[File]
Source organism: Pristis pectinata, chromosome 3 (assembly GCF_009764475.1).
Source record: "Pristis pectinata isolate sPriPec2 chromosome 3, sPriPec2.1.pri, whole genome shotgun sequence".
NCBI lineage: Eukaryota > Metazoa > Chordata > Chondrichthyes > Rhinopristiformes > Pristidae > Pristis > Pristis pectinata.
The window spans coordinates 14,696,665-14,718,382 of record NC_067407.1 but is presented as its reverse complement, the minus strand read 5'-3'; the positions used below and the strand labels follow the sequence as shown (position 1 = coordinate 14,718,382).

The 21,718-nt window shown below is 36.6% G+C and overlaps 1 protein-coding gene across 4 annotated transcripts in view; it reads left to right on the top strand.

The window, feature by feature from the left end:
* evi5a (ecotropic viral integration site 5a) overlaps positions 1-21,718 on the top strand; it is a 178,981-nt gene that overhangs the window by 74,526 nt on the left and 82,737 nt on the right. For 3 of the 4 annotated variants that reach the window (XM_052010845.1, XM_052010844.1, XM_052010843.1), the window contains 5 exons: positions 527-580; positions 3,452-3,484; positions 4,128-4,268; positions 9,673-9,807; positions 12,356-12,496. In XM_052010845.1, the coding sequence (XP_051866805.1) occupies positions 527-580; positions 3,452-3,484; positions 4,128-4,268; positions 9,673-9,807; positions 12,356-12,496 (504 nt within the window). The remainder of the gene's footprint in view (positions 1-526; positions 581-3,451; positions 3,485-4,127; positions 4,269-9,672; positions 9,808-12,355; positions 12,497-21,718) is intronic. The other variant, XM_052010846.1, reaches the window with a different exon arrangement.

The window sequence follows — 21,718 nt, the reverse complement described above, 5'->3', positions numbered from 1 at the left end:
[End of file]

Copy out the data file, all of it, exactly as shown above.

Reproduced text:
Source organism: Pristis pectinata, chromosome 3 (assembly GCF_009764475.1).
Source record: "Pristis pectinata isolate sPriPec2 chromosome 3, sPriPec2.1.pri, whole genome shotgun sequence".
NCBI lineage: Eukaryota > Metazoa > Chordata > Chondrichthyes > Rhinopristiformes > Pristidae > Pristis > Pristis pectinata.
The window spans coordinates 14,696,665-14,718,382 of record NC_067407.1 but is presented as its reverse complement, the minus strand read 5'-3'; the positions used below and the strand labels follow the sequence as shown (position 1 = coordinate 14,718,382).

The 21,718-nt window shown below is 36.6% G+C and overlaps 1 protein-coding gene across 4 annotated transcripts in view; it reads left to right on the top strand.

The window, feature by feature from the left end:
* evi5a (ecotropic viral integration site 5a) overlaps positions 1-21,718 on the top strand; it is a 178,981-nt gene that overhangs the window by 74,526 nt on the left and 82,737 nt on the right. For 3 of the 4 annotated variants that reach the window (XM_052010845.1, XM_052010844.1, XM_052010843.1), the window contains 5 exons: positions 527-580; positions 3,452-3,484; positions 4,128-4,268; positions 9,673-9,807; positions 12,356-12,496. In XM_052010845.1, the coding sequence (XP_051866805.1) occupies positions 527-580; positions 3,452-3,484; positions 4,128-4,268; positions 9,673-9,807; positions 12,356-12,496 (504 nt within the window). The remainder of the gene's footprint in view (positions 1-526; positions 581-3,451; positions 3,485-4,127; positions 4,269-9,672; positions 9,808-12,355; positions 12,497-21,718) is intronic. The other variant, XM_052010846.1, reaches the window with a different exon arrangement.

The window sequence follows — 21,718 nt, the reverse complement described above, 5'->3', positions numbered from 1 at the left end: